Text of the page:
King Chulalongkorn's visit prompted sincere and wide interest in Siam and Siamese affairs among Russian public. Newspapers extensively covered the visit, issuing publications about Siam and the Siamese King. For example, Vedomosti of St. Petersburg, a leading Russian newspaper wrote in an editorial: "In his person we are greeting not only one of the greatest men of our time, […] but also a true friend of Russia. The power of this friendship lies in mutual respect, in the senses of straightforwardness and simplicity common to both peoples. (…) Our friendship towards Siam is honest and non-hypocritical, which His Majesty the King of Siam can confidently rely upon".
During the negotiations in St. Petersburg Nicholas II and King Chulalongkorn agreed, as it is known, to establish diplomatic relations between Russia and Siam and to prepare the Treaty on Friendship and Maritime Navigation, which was signed in 1899. The monarchs agreed also that Prince Chakrabongse, the second son of King Chulalongkorn, would come to Russia for his studying and military training. It is also worth to note that Prince Chakrabongse's studies in Russia had paved the way to other children from the Siamese noble families to Russian universities and in the first decade of the XXth century a good few of them were getting their education in Russia.
Following the decision of the two sovereigns, the exchange of diplomatic representatives took place in 1897 and 1898. Phraya Suriya Nuvat, the Siamese Minister who was representing King Chulalongkorn in Europe with residence in Paris, received an additional appointment to the Russian Imperial Court. He had accompanied the King on his Russian trip and had been introduced to Nicholas II.
In 1898 Alexander Olarovski, the Russian Consul-General in New York, was transferred to Siam and appointed as the Russian Charge d'Affaires and the Consul General. Before his departure from America, Olarovski received a ten-page instructive letter from the Russian Foreign ministry. The major part of it contained clear directions concerning the Russian policy towards Siam. The essence of that policy was expressed in the following lines of the letter: "Your conduct in its entirety should bear the imprint of favourable attention which our august Monarch is willing to extend to the person of the Siamese King, as well as to the fortunes of his people; it should respond to the sincerity and warmth which are put by Siam at the base of our relations".
The text of the letter had been personally approved by the Russian Emperor, and diplomatic representatives of Russia in Bangkok consistently followed it.
The establishment of diplomatic relations and the signing of several treaties that followed, as well as the development of regular dynastic and personal contacts, helped to promote deeper mutual knowledge between the two peoples.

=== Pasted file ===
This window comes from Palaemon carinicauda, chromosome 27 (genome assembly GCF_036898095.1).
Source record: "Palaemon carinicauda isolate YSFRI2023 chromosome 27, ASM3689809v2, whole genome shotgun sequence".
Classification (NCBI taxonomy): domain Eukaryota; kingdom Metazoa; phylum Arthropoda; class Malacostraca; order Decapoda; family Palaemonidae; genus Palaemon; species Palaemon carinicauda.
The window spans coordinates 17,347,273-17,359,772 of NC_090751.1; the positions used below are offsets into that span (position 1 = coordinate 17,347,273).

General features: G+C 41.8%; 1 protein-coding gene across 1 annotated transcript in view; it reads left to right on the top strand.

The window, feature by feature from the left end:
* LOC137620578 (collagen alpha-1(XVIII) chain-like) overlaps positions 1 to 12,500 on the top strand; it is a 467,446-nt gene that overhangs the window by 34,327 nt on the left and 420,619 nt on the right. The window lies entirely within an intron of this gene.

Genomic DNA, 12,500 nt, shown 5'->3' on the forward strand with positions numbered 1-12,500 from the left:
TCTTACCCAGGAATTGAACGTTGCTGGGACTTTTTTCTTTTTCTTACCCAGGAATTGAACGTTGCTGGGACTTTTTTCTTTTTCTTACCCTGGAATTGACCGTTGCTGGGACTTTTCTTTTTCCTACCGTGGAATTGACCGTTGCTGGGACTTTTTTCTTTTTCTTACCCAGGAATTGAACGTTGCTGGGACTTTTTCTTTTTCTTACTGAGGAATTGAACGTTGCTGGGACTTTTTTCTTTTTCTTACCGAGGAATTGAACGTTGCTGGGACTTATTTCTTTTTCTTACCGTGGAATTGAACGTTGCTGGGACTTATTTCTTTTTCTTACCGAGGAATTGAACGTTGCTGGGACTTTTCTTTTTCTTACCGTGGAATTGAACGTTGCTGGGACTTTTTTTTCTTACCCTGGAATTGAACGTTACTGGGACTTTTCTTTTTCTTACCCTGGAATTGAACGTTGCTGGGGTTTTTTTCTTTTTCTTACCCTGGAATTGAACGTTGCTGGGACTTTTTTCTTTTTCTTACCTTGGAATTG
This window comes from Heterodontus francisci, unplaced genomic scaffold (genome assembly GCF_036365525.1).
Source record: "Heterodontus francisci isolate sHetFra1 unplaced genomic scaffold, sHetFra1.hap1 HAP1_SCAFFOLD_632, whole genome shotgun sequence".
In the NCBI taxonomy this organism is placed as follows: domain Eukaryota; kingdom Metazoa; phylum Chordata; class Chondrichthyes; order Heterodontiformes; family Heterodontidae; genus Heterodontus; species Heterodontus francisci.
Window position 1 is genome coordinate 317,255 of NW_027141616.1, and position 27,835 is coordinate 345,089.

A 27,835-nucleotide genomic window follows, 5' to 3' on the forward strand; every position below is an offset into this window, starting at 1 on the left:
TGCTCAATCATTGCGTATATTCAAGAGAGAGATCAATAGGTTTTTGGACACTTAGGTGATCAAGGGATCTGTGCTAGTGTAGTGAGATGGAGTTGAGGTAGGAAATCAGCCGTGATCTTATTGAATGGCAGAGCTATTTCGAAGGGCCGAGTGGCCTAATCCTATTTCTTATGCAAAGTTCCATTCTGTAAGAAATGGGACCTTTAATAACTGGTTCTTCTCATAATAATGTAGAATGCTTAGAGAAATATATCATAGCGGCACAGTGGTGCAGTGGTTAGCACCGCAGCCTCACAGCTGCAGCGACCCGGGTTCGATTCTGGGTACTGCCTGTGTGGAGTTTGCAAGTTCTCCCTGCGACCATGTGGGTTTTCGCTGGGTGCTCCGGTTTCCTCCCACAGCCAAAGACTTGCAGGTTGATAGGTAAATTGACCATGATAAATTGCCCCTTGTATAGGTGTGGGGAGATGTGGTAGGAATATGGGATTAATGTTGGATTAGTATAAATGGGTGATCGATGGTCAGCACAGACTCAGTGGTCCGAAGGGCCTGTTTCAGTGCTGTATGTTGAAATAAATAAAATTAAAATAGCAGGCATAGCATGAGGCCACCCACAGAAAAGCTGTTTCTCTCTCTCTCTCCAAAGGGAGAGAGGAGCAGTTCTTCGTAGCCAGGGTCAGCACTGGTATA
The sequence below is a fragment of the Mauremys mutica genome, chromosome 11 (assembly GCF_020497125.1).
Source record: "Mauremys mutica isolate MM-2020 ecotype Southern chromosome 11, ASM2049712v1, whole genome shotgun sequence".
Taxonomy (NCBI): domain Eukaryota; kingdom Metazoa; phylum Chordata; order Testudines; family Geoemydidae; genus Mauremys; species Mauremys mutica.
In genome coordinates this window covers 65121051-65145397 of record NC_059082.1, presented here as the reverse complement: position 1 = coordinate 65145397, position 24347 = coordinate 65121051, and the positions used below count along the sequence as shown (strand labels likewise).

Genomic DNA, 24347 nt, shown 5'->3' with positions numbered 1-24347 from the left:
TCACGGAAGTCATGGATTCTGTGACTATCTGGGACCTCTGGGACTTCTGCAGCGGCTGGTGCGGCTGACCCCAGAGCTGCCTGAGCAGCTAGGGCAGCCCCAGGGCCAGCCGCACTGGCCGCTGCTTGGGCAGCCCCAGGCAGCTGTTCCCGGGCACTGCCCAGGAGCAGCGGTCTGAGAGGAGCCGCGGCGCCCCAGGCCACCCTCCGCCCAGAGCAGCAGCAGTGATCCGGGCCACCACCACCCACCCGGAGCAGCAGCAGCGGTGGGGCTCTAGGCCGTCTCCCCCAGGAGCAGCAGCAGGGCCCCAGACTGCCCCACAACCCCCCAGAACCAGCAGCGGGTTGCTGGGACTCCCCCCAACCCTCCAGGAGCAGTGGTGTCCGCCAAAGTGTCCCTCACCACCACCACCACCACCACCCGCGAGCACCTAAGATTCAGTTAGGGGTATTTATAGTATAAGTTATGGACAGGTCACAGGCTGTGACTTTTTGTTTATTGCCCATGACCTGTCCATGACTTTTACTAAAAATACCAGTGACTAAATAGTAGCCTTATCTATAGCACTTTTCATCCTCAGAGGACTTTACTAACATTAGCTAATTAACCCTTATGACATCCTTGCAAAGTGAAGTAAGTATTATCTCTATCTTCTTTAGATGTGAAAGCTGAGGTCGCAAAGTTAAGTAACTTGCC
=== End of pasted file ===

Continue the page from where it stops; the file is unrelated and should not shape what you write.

Portrait of Lenin Reveals Hidden Portrait of Tsar Nicholas II Topic: Nicholas II
NOTE: This article was updated with a VIDEO (in Russian) on Friday, February 28th, 2014 - PG
A unique discovery was made last summer at the 206th School in St. Petersburg. A portrait of Bolshevik leader, Vladimir Lenin which had hung in the school for decades was being prepared for restoration when restorers noted some damage in the bottom corner revealing a small painted fragment of someone’s boots. Experts from the State Russian Museum were called in and upon closer examination discovered a painted over portrait of Tsar Nicholas II underneath.
The portrait was then transferred to the St. Petersburg Art and Industry Academy (founded in 1876 as the School of Technical Drawing of Baron Alexander von Stieglitz) where it was carefully examined further by staff. The portrait of Lenin by Vladislav Izmailovich depicts the Bolshevik leader with the Peter and Paul Fortress, the burial place of the Russian tsars in the background. Academy staff used varnish to remove the water-soluble layer of paint on Lenin’s portrait revealing the original portrait of the tsar, painted by the Russian artist Ilya Galkin Savich (1860-1915).
Savich's works are little known outside of Russia, but his portraits and other paintings are in the collections of the State Russian Museum. Towards the end of the 19th century, among his admirers were members of the Imperial family. His other portraits of members of the Imperial family include Emperor Nicholas II, Empress Alexandra Feodorovna and Dowager Empress Maria Feodorovna.
Vyacheslav Mashkov, the Head of the Department of Painting and Restoration at the Academy, noted: "It's amazing how well preserved the portrait is. It is in great condition!"
The formal unframed portrait of Nicholas II is now on display in the Great Hall of the Art and Industry Academy in St. Petersburg. Several reference sites are visible, however, staff are confident that a full restoration is possible. The full restoration of the portrait will be carried out with the assistance of experts from the State Hermitage and State Russian Museums in St. Petersburg.
To watch a video (in Russian) of the discovery of the hidden portrait, please click on the following link;